Rice-a-Roni, known by the millions for its captivating tag “The San Francisco Treat,” is a commercial food product made of rice, vermicelli pasta, and many different flavoring agents. A combination of Italian and Armenian influences, the original dish is often credited with popularizing rice as a staple of the American diet. Rice-a-Roni is available in many different flavors and even makes concessions to the food health craze, promoting low sodium and brown rice varieties.
Rice-a-Roni’s story begins in the 19th century, when Italian immigrant Dominico DeDominico – better known as Charlie – moved to the Italian-friendly Mission District of San Francisco and opened a small product stand. In 1912, DeDominico’s wife pushed him to start a pasta factory and service delivery, which quickly grew in popularity across the city by rapidly growing by the bay. The company has thrived for decades, and DeDominico’s four children eventually joined him in the factory.
When Charlie Tom DeDominico’s son married a Canadian immigrant named Lois and the two moved into the home of an Armenian landlady, few could imagine that a famous food would soon result. Mrs. Captanian, a survivor of the Armenian genocide, soon began to teach Lois how to make traditional pilaf rice dishes, which in turn introduced Lois to her husband and in-laws. The ingenious sons of Charlie DeDominico who decide to try to combine rice with their popular vermicelli pasta, and in 1955, after months of testing, the first version of Rice-a-Roni was born. Rice-a-Roni started regional marketing in 1958 and became nationwide available, and subsequently iconic, four years later.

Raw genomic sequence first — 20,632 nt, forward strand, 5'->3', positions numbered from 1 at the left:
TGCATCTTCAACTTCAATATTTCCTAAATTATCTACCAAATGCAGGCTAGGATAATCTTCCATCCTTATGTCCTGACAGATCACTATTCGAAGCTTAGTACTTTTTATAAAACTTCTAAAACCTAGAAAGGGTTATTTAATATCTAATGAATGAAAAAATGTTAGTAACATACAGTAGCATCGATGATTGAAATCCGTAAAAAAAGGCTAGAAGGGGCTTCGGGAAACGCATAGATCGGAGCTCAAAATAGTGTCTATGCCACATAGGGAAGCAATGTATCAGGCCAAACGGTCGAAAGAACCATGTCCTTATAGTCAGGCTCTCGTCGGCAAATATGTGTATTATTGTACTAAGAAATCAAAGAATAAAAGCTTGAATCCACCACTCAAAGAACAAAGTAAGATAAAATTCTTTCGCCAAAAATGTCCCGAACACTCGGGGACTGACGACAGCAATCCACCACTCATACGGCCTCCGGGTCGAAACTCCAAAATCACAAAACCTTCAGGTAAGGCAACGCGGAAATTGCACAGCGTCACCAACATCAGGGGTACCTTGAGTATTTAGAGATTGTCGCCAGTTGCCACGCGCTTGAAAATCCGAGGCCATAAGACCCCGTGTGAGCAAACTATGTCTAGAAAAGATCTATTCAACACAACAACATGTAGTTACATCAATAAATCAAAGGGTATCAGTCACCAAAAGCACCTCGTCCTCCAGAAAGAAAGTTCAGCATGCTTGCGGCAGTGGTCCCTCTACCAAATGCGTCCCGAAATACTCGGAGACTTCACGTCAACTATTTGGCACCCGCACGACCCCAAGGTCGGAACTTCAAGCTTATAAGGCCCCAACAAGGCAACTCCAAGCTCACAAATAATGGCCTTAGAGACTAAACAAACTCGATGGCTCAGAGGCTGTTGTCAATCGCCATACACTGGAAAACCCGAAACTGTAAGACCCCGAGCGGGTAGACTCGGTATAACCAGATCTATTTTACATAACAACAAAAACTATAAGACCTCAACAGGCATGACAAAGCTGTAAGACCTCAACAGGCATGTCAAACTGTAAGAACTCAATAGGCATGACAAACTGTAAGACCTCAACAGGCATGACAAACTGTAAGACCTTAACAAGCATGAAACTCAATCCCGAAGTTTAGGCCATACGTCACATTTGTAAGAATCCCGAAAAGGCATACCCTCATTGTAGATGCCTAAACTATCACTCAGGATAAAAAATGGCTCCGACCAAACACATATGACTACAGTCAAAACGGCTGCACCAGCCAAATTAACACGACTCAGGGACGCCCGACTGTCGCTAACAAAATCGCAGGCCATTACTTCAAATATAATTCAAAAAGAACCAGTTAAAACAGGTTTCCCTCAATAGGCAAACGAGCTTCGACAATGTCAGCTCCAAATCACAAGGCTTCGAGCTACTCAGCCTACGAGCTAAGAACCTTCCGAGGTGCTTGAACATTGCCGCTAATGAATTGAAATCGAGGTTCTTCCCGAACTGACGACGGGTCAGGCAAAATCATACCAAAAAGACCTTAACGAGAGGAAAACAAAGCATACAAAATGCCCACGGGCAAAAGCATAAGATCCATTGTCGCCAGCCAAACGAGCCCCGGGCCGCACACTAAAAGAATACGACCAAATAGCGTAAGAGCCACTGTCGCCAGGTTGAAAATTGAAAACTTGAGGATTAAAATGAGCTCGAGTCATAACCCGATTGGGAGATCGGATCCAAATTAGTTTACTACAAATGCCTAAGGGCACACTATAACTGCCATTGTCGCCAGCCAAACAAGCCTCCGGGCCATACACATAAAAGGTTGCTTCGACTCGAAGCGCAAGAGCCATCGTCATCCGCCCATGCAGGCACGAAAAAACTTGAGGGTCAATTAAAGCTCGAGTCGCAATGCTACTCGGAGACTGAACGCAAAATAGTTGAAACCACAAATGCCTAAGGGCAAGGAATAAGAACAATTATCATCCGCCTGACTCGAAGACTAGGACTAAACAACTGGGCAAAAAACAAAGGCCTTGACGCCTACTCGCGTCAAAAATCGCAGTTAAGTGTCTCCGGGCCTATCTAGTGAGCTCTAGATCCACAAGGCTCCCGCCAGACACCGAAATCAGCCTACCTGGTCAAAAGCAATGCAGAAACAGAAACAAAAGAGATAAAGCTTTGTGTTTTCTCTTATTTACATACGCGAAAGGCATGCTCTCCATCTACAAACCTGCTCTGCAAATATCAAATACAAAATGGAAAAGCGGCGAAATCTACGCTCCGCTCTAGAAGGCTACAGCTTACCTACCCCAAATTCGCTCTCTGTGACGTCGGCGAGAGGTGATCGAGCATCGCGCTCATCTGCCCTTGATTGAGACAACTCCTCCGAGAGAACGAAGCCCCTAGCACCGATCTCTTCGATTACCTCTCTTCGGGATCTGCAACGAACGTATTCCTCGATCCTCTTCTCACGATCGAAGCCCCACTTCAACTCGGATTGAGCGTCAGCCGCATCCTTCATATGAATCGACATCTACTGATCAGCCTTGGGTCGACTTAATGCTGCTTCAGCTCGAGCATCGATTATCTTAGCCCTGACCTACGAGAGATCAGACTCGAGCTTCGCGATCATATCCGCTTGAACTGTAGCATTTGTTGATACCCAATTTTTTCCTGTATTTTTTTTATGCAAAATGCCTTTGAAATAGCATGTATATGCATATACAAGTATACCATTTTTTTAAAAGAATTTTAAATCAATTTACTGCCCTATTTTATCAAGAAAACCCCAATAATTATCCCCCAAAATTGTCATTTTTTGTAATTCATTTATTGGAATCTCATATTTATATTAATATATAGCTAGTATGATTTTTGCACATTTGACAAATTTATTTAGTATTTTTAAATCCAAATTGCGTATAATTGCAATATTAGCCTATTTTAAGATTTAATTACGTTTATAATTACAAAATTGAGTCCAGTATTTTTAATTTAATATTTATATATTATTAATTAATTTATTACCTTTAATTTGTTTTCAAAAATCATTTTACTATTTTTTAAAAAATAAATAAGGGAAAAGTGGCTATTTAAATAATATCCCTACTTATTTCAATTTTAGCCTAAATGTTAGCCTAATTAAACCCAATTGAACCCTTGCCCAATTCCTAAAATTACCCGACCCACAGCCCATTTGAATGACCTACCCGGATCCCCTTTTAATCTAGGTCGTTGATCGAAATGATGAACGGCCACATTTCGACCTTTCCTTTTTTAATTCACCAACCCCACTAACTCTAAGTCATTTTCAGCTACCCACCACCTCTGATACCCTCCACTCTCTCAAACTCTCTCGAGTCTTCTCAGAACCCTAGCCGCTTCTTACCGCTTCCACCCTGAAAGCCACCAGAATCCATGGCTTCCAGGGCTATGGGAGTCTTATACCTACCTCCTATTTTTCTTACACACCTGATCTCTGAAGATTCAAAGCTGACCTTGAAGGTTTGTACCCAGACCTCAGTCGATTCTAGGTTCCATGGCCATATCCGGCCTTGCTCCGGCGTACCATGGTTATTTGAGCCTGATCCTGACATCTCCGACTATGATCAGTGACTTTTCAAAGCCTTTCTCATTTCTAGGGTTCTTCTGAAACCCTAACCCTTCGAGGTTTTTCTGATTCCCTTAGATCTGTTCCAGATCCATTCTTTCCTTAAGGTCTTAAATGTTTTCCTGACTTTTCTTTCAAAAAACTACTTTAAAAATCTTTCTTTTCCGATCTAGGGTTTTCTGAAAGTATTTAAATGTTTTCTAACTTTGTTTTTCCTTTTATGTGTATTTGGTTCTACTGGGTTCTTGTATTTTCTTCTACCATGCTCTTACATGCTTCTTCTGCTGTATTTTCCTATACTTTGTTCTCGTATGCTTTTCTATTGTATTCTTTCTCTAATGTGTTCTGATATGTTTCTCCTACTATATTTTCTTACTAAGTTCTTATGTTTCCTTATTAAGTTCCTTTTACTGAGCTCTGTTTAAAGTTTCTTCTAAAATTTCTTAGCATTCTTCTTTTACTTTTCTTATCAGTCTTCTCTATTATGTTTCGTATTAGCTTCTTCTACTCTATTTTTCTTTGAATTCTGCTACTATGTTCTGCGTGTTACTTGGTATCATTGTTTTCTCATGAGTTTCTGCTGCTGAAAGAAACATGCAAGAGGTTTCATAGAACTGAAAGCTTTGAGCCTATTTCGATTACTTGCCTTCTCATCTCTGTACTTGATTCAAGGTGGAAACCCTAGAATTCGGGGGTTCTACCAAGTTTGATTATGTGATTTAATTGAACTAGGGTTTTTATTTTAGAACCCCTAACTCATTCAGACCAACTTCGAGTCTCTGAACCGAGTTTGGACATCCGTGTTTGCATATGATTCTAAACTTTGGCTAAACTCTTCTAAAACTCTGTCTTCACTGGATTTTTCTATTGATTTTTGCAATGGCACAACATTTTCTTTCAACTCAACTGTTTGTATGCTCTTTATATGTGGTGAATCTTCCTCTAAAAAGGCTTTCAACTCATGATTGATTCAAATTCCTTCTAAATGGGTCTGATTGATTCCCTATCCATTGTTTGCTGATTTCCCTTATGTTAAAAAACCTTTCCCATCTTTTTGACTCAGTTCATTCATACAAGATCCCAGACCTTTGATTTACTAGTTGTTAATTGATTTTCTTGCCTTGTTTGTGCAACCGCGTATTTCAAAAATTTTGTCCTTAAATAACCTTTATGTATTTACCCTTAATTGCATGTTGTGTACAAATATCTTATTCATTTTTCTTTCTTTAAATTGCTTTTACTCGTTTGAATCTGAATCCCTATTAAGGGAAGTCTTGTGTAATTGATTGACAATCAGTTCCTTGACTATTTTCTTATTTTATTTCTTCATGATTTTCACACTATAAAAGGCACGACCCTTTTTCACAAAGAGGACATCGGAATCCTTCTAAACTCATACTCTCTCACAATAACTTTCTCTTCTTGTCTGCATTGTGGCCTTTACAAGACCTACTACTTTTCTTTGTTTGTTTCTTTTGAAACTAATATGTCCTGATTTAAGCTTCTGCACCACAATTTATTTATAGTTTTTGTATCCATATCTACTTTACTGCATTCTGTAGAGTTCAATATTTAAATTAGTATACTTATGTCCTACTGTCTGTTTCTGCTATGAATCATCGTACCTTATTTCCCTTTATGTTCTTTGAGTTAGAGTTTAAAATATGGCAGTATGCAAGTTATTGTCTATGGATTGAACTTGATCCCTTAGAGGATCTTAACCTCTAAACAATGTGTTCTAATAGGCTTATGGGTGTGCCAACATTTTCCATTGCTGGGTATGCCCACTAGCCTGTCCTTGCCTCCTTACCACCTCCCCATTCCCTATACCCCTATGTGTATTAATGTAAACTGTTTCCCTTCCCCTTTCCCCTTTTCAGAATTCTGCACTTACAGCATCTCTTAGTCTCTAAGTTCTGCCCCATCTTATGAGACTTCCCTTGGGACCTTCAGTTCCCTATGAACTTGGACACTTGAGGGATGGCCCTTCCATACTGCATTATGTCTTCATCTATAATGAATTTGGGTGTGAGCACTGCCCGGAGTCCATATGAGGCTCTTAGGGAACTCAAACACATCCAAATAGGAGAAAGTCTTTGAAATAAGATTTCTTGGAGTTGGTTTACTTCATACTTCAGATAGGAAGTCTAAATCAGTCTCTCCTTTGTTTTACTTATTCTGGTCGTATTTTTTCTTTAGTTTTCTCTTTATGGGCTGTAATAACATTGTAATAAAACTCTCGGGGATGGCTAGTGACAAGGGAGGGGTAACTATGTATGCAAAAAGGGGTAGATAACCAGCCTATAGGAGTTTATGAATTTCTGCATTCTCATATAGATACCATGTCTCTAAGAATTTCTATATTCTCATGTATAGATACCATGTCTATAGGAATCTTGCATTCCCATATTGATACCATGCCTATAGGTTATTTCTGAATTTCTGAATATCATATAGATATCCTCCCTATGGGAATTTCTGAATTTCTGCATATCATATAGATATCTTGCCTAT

The original version of Rice-a-Roni & reg rice, pasta, and chicken soup mix combined. There are now about 20 different versions of the side dish box commercially available in a wide variety of flavors. No longer owned by the DeDominico family, Rice-a-Roni was purchased by The Quaker Oats Company in 1980 and has been a product of Pepsi-Co since 2001. Food is often touted by supporters as an inexpensive means of providing a side dish of filling, and helping more expensive dishes tend to feed a large group.
With San Francisco’s reputation as a health-food loving city, it may be surprising and questionable some that a combination of carbohydrates and spices in a box is marketed as “The San Francisco Treat.” Indeed, Rice-a-Roni is representative of a long tradition of multiculturalism and fusion cuisine, which has long helped define San Francisco. A food created by combining Canadian, Armenian, and Italian food sensitivity definitely qualifies as San Francisco’s proud icon.